Their words must help others see what they see. For example, they must help staff deep in a project see the difference between activity and progress or separate the urgent from the important. They deliver essential insights with a balance of clear-eyed rationalization and contagious enthusiasm.

They don't dwell on failure. But they also never sugarcoat or mislead. They deliver the facts, however unpleasant.

But they communicate in a safe space so that vulnerabilities can be tackled head on. They communicate in a way that creates learning, facilitates adjustment, delivers hope, and leads to a forward-focused approach.

  1. Analytical Skills are needed to solve tough problems. These skills are used to analyze data, identify patterns, and help teams make informed decisions. These skills help facilitators transform data into insights, and then into actions that achieve outcomes.

Data is the currency for business reinvention. Data will pinpoint both problems and opportunities. Analytical thinking is needed to dissect complex challenges and apply data to plot the shortest route to business results.

  1. Finally, they are results oriented. They know their contribution will be measured in tangible outcomes. They know they cannot separate their performance from that of the organizational effort. So, they maintain a laser focus on the planned objectives, measure key metrics during the journey, and use their role to steer others in the right direction.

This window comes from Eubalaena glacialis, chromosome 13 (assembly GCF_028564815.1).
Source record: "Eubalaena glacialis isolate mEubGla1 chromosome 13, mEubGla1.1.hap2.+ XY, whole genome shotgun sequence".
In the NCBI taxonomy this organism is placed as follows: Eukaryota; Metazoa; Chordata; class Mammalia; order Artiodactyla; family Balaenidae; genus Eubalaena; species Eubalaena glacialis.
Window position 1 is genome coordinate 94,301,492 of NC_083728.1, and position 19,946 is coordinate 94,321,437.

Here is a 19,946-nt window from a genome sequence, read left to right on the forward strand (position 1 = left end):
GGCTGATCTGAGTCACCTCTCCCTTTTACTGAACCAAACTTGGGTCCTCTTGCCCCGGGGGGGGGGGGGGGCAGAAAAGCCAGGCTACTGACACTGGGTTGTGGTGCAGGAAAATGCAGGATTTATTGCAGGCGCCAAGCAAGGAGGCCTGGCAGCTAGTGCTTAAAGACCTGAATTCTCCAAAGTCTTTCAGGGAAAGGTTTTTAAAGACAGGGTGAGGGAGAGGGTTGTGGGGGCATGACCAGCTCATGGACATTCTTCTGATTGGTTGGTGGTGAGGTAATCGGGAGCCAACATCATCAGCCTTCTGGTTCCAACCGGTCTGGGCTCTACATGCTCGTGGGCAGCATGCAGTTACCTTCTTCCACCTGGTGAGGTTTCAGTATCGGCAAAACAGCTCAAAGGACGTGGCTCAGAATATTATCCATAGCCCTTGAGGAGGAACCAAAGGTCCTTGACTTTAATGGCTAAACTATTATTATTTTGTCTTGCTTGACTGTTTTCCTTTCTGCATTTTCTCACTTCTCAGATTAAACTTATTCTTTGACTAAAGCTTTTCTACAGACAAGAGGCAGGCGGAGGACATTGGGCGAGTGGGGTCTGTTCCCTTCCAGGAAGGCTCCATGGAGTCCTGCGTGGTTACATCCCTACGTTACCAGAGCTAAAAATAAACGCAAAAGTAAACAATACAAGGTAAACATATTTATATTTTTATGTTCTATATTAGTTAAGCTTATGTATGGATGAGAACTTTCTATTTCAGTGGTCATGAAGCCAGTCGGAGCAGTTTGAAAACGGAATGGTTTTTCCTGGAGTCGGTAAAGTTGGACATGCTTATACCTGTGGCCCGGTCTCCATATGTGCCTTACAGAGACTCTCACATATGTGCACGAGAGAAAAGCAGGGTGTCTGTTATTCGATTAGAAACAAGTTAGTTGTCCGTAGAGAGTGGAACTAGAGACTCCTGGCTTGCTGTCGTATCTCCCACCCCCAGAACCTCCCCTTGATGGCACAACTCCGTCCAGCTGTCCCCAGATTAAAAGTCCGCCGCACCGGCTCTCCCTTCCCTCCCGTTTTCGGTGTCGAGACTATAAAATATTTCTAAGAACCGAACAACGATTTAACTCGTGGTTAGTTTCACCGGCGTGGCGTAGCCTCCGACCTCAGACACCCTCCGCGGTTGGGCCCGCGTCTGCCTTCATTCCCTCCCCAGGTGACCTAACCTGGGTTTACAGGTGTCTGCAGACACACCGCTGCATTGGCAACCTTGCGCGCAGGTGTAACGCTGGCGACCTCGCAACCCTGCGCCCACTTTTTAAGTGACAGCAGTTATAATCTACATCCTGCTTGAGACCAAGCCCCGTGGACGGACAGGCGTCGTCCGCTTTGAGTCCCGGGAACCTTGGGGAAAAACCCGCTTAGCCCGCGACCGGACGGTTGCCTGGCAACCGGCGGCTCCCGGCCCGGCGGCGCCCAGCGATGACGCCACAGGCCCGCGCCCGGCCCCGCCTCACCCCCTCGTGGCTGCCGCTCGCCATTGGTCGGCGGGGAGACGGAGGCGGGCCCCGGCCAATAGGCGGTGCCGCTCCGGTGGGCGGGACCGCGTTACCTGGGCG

Are there other helpful skills? Of course.

Good coaches are adaptable. They are well versed in conflict resolution. They celebrate successes. They often promote a growth mindset. They are generally customer-centric.

They tell you what you need to know. Not what you want to hear. As the legendary Jack Welch once said, "They tell you the truth when no one else will."

Most of all, they know how to bring many skills together to drive meaningful change and guide the company to a planned destination.

Essential Processes

The prior section identified who they are. This section shares what they do.

Every company transition is unique. However, the underlying constructs that make them successful are not.

Over many years and many projects, we've found that good coaches bring proven processes for repeatability, structure for measurability and analytics for learning. Below are some of the most important processes to guide complex projects to their intended result.

A

SMART Goals

Start with SMART goals. If you are unsure of the most important or highest impact goals, start with a Design Thinking workshop.

Design Thinking
B

Agile Execution

Adopt an agile approach. Agile is particularly well suited to complex projects that incur changes, competing interests and shifting requirements.

Agile methods work because they bring together the critical success factors of team collaboration, integrated business involvement, iterative and adaptive processes, and the frequent delivery and incremental work products.

Agile Sprint
C

Business Process Improvement

Don't overlook business process redesign. Recognize that new strategies or technologies are not helped with poor processes. If processes need to be improved as part of your effort, take the time to simplify, streamline and then automate.